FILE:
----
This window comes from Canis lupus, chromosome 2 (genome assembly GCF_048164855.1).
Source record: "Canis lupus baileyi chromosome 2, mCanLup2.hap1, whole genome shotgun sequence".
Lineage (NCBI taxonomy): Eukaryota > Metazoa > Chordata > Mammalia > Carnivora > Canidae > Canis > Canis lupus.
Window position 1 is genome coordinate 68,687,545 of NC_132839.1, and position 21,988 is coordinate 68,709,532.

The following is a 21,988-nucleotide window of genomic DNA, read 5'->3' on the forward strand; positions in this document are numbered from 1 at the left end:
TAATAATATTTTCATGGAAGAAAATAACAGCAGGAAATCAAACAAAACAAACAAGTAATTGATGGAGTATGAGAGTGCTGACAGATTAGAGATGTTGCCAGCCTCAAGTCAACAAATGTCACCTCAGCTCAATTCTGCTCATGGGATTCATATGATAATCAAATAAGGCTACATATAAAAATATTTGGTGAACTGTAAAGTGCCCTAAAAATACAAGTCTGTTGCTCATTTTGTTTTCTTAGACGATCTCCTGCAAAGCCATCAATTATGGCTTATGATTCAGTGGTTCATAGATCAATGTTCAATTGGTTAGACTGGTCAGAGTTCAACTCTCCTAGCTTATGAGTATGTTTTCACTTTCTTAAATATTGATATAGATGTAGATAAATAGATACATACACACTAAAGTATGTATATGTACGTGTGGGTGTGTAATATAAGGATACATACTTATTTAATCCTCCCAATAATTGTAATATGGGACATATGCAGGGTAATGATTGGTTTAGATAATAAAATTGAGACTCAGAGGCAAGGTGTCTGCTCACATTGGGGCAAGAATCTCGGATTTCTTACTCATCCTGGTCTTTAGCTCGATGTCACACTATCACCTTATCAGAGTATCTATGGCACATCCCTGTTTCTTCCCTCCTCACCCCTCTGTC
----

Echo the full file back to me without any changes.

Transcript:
This window comes from Canis lupus, chromosome 2 (genome assembly GCF_048164855.1).
Source record: "Canis lupus baileyi chromosome 2, mCanLup2.hap1, whole genome shotgun sequence".
Lineage (NCBI taxonomy): Eukaryota > Metazoa > Chordata > Mammalia > Carnivora > Canidae > Canis > Canis lupus.
Window position 1 is genome coordinate 68,687,545 of NC_132839.1, and position 21,988 is coordinate 68,709,532.

The following is a 21,988-nucleotide window of genomic DNA, read 5'->3' on the forward strand; positions in this document are numbered from 1 at the left end:
TAATAATATTTTCATGGAAGAAAATAACAGCAGGAAATCAAACAAAACAAACAAGTAATTGATGGAGTATGAGAGTGCTGACAGATTAGAGATGTTGCCAGCCTCAAGTCAACAAATGTCACCTCAGCTCAATTCTGCTCATGGGATTCATATGATAATCAAATAAGGCTACATATAAAAATATTTGGTGAACTGTAAAGTGCCCTAAAAATACAAGTCTGTTGCTCATTTTGTTTTCTTAGACGATCTCCTGCAAAGCCATCAATTATGGCTTATGATTCAGTGGTTCATAGATCAATGTTCAATTGGTTAGACTGGTCAGAGTTCAACTCTCCTAGCTTATGAGTATGTTTTCACTTTCTTAAATATTGATATAGATGTAGATAAATAGATACATACACACTAAAGTATGTATATGTACGTGTGGGTGTGTAATATAAGGATACATACTTATTTAATCCTCCCAATAATTGTAATATGGGACATATGCAGGGTAATGATTGGTTTAGATAATAAAATTGAGACTCAGAGGCAAGGTGTCTGCTCACATTGGGGCAAGAATCTCGGATTTCTTACTCATCCTGGTCTTTAGCTCGATGTCACACTATCACCTTATCAGAGTATCTATGGCACATCCCTGTTTCTTCCCTCCTCACCCCTCTGTC